2014 is the year that Pinterest becomes a seriously useful tool for brands and marketers. At least, that seems to be the buzz around the social media commentator campfire at the moment. When the platform launched in 2010, it was simply an online pinboard that allowed users to organise and share images that they found interesting on the web. In just two years it became the third largest social network behind Facebook and Twitter, and to date its user numbers stand at around the 70 million mark.
Many retailers saw the opportunity to leverage Pinterest and the stats are there to support that decision. Research from Bizrate Insights (2012) says that 70% of Pinterest users use the platform as inspiration for their purchases. However, there are also opportunities for brands in both the B2C and B2B space. Daniel Maloney, CEO and co-founder of Tailwind, a Pinterest analytics, listening and management tool, shared some interests at a recent talk at Social Media Week in New York:
“It’s not just the case that Pinterest is for retailers anymore; brands are investing in Pinterest, but many are still at the early adopter phase.
“What leads to success on Pinterest? Users must understand the differences of this platform. Pinterest is aspirational – it’s about the ‘future’, and what you want.
Related Resources from B2C
» Free Webcast: How Mobile-First Thinking Builds and Maintains a Loyal Audience
“Twitter is about what is happening in this moment. Facebook is about who you are and what you do. Pinterest is about ‘who do I want to be?’”
The opportunity is there for brands and companies to tap into this aspirational element of Pinterest if they tailor their content carefully. People are already engaging with brands on the platform. According to a 2013 study by Digitas and Curalate, 70% of brand engagement on Pinterest is user generated, which means there is a golden opportunity for brands to drive the conversation themselves.
A number of new features on Pinterest will help brands do this. There is the newly launched Interests – which as of 3 March is still in the preview stage. Interests analyses what you’re interests are based on your pins and other websites that you visit – constantly evolving list that aims to provide more choice than the current crop of categories. So if people are already visiting branded websites, there’s a chance similar content will show up in their Interests.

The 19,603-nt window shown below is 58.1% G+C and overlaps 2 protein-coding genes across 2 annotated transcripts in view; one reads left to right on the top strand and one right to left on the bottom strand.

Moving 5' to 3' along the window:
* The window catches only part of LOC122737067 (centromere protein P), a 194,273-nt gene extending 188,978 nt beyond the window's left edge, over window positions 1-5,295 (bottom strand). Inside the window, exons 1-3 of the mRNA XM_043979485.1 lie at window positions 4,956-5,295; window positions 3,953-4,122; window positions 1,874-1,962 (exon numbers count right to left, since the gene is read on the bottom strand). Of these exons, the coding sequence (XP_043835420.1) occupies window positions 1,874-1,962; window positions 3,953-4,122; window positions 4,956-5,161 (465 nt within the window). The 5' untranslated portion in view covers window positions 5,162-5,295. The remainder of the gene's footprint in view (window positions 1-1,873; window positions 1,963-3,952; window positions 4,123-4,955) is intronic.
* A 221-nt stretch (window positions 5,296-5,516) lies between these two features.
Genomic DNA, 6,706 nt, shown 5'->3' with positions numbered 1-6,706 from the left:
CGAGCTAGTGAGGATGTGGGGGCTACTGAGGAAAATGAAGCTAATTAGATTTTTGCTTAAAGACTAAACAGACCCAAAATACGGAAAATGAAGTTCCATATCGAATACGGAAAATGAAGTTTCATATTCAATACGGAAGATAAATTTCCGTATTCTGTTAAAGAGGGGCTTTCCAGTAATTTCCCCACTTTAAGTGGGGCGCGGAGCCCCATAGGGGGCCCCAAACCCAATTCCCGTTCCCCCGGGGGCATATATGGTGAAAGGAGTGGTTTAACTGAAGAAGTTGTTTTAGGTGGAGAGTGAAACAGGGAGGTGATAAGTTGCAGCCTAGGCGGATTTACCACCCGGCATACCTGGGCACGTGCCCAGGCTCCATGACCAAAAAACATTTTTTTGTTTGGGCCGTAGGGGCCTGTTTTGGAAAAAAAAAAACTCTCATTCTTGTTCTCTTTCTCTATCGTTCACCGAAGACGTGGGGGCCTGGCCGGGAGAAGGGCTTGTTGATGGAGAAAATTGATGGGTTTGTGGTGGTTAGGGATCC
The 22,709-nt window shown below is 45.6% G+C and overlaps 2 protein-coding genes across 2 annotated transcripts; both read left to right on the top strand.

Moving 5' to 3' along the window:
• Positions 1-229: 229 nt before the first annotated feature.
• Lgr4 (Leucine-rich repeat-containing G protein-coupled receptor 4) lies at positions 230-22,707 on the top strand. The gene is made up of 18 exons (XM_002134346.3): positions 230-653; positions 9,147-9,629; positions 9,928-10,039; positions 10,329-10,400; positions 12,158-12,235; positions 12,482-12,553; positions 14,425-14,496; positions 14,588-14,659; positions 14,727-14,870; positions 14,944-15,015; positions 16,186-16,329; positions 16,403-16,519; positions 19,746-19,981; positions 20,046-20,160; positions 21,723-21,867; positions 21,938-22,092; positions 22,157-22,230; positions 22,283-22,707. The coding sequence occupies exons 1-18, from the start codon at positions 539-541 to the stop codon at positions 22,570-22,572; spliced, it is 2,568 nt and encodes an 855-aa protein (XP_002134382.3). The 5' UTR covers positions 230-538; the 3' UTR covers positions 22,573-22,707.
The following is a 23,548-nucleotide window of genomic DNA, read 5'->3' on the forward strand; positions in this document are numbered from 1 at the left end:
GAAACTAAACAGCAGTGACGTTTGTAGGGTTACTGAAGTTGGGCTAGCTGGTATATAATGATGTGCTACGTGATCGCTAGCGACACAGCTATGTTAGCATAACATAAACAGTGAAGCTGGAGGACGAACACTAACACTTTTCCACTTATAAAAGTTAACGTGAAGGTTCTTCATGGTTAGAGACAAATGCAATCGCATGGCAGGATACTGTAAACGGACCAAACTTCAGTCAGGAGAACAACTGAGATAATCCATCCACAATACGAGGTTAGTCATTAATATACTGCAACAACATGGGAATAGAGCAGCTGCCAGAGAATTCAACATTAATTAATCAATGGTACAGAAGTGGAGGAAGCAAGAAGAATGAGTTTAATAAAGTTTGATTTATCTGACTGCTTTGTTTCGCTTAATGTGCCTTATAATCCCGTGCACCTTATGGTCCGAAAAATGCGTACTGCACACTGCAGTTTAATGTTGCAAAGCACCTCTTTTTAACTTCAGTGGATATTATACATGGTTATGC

In November 2013, Pinterest launched Place Pins, which are pins that contain geo-location information that allow users to map out places of interest to them. At present Pinterest has not monetised Place Pins; however, as writer Kurt Wagner pointed out in his recent Mashable blog:
“It would seem plausible to imagine the company doing so in the future. In theory, restaurants or retailers could send out coupons or alerts to users who are nearby, encouraging them to come into the store.”
Pinterest also launched Related Pins at the end of last year – a selected of recommendations sent to your home feed related to other pins you’ve saved or liked, not from people that you are following. Pinterest’s users initially reacted with some cynicism to this move and worried that they’d be subject to spam. It’s up to content marketers to create quality content that is going to be welcome.
“The dynamics of Pinterest are different for B2B users,” says Daniel Maloney. “It’s not about vanity metrics. It’s about building a community of relevant people for whom the content is relevant.”
The lesson here is – don’t focus on trying to get as many followers as possible, plan your content carefully, always with the thought in mind: ‘Is this going to add value?’ and be of real use or interest to your target audience.
Here are five more key points to remember when thinking about using Pinterest as part of your content marketing strategy:
1. Targeting is built-in thanks to the board function on Pinterest – people can follow just one board relating to a company rather than the whole lot on offer. So think about how you can segment your content into different boards targeted at different areas of your demographics.
2. Per user, Pinterest gets 12-14 times the referrals that Twitter or Facebook generate. The average order value from social referrals (US stats): $179 Pinterest; $80 FB; $69 from Twitter.
3. People treat Pinterest like a search – they are looking for information, which means you can try to build an audience around a topic.
4. Remember that content lives longer on Pinterest – compared to the newsfeed on Facebook, where because of the newsfeed algorithm the life of a post is around 80 minutes, the half-life of a Pinterest pin can be multiple weeks. This is because the design of the site is similar to that of YouTube; it offers up suggestions for boards you might like. Also, people search for topics they are interested in, which means that content you’ve pinned can still be found. It’s more evergreen – but this does mean that as a brand you’ve got to think ahead. Is the content going to be representative or relevant to your brand in six months’ time? Your strategy on Pinterest has to be longer term. Think quality more than quantity.
5. Pins are more than images. Rich Pins allow companies to show current pricing details for products and have a direct link to the product page. This function requires specific mark-up code in your site’s backend, but Pinterest has a developers’ page that covers the process.
The aspirational quality and longevity of pinning something to the board makes Pinterest a wholly different social media outlet to the frequent fleetingness of Facebook, Twitter and Google+, and using those features wisely creates a new dimension to your content marketing strategy.